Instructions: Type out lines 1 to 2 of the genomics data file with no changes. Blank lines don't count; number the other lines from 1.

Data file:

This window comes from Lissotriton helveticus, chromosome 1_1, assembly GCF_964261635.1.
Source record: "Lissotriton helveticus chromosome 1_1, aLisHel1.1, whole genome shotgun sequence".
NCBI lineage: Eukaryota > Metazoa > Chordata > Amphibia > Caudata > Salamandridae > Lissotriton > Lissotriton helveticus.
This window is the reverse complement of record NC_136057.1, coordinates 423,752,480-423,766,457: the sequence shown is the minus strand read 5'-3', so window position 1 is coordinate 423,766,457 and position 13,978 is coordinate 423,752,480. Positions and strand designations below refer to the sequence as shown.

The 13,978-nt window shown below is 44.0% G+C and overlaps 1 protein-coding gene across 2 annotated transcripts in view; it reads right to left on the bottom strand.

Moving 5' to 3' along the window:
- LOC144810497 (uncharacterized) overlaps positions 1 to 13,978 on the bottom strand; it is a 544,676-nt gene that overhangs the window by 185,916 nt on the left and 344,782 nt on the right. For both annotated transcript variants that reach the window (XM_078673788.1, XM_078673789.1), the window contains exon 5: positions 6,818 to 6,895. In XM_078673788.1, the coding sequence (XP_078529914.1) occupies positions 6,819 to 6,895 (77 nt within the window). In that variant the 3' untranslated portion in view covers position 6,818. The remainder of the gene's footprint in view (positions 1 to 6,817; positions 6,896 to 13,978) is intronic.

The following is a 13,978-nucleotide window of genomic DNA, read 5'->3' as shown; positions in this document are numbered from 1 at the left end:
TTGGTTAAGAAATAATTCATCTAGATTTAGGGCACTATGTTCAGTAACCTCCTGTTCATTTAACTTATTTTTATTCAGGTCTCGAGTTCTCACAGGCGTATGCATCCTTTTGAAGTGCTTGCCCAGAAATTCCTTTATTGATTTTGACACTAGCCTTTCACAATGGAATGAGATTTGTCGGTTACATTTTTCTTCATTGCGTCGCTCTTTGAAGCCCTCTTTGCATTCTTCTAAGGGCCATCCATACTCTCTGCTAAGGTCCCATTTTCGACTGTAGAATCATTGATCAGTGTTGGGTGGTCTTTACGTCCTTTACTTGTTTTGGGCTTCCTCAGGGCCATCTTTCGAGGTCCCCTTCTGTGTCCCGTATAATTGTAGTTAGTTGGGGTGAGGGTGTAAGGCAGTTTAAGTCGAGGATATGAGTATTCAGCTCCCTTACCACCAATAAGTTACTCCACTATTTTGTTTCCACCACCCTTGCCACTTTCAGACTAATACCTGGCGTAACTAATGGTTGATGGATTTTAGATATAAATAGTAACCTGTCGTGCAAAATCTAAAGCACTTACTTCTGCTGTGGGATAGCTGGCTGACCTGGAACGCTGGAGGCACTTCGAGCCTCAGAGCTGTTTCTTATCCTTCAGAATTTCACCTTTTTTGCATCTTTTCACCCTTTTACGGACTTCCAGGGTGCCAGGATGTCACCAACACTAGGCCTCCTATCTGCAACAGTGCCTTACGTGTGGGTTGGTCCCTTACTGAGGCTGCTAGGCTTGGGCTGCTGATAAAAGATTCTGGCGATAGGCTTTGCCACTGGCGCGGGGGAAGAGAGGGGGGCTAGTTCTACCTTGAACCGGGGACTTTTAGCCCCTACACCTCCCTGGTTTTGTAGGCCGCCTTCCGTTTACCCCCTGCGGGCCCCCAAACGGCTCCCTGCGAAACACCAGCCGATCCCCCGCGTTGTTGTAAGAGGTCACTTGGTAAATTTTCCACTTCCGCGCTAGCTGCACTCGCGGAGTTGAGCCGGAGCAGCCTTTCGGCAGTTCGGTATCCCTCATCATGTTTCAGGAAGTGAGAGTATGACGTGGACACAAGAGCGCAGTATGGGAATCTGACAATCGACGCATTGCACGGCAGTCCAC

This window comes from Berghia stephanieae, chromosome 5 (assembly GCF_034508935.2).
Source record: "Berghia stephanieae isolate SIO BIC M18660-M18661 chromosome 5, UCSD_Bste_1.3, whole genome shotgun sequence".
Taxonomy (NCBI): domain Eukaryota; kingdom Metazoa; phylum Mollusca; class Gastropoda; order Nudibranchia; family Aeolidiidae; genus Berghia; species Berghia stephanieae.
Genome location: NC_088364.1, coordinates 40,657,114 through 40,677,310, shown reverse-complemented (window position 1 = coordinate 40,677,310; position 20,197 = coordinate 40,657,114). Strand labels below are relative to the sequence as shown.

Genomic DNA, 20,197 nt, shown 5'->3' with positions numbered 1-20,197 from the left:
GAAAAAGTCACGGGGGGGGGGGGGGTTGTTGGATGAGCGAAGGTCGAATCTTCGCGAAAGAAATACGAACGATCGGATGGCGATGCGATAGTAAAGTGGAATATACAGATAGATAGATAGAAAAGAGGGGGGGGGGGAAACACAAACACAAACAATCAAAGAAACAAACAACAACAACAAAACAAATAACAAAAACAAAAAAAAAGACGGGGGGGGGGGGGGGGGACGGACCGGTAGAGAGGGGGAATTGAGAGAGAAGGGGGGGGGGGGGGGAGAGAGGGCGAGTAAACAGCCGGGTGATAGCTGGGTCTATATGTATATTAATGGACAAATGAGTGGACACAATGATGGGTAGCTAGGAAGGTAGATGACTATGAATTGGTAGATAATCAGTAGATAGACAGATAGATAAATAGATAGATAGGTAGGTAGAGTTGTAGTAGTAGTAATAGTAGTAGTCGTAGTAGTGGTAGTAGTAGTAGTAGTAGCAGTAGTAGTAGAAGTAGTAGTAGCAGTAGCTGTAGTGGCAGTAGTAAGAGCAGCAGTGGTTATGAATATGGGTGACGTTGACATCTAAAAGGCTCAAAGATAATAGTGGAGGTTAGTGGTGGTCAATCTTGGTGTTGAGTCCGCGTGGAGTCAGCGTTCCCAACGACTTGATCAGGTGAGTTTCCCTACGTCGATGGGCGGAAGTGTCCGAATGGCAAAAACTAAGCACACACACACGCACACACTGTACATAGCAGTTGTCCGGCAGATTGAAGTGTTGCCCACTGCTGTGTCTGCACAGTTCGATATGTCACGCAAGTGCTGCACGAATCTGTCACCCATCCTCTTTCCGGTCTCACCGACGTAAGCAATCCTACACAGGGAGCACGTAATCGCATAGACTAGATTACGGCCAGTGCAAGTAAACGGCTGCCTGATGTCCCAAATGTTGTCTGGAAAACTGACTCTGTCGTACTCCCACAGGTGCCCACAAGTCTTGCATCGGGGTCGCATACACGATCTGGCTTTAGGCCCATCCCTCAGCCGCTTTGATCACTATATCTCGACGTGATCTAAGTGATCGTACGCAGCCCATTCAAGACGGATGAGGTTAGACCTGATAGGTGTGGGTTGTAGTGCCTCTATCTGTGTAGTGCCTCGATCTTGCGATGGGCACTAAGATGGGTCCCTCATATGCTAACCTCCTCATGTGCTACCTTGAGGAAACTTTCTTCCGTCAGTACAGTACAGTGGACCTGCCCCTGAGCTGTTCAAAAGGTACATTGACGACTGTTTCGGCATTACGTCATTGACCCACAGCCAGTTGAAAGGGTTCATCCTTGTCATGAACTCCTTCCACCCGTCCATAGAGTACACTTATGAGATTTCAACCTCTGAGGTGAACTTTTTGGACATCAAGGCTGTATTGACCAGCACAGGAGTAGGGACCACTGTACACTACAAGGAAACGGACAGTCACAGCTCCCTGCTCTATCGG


This window comes from Lissotriton helveticus, chromosome 1_1, assembly GCF_964261635.1.
Source record: "Lissotriton helveticus chromosome 1_1, aLisHel1.1, whole genome shotgun sequence".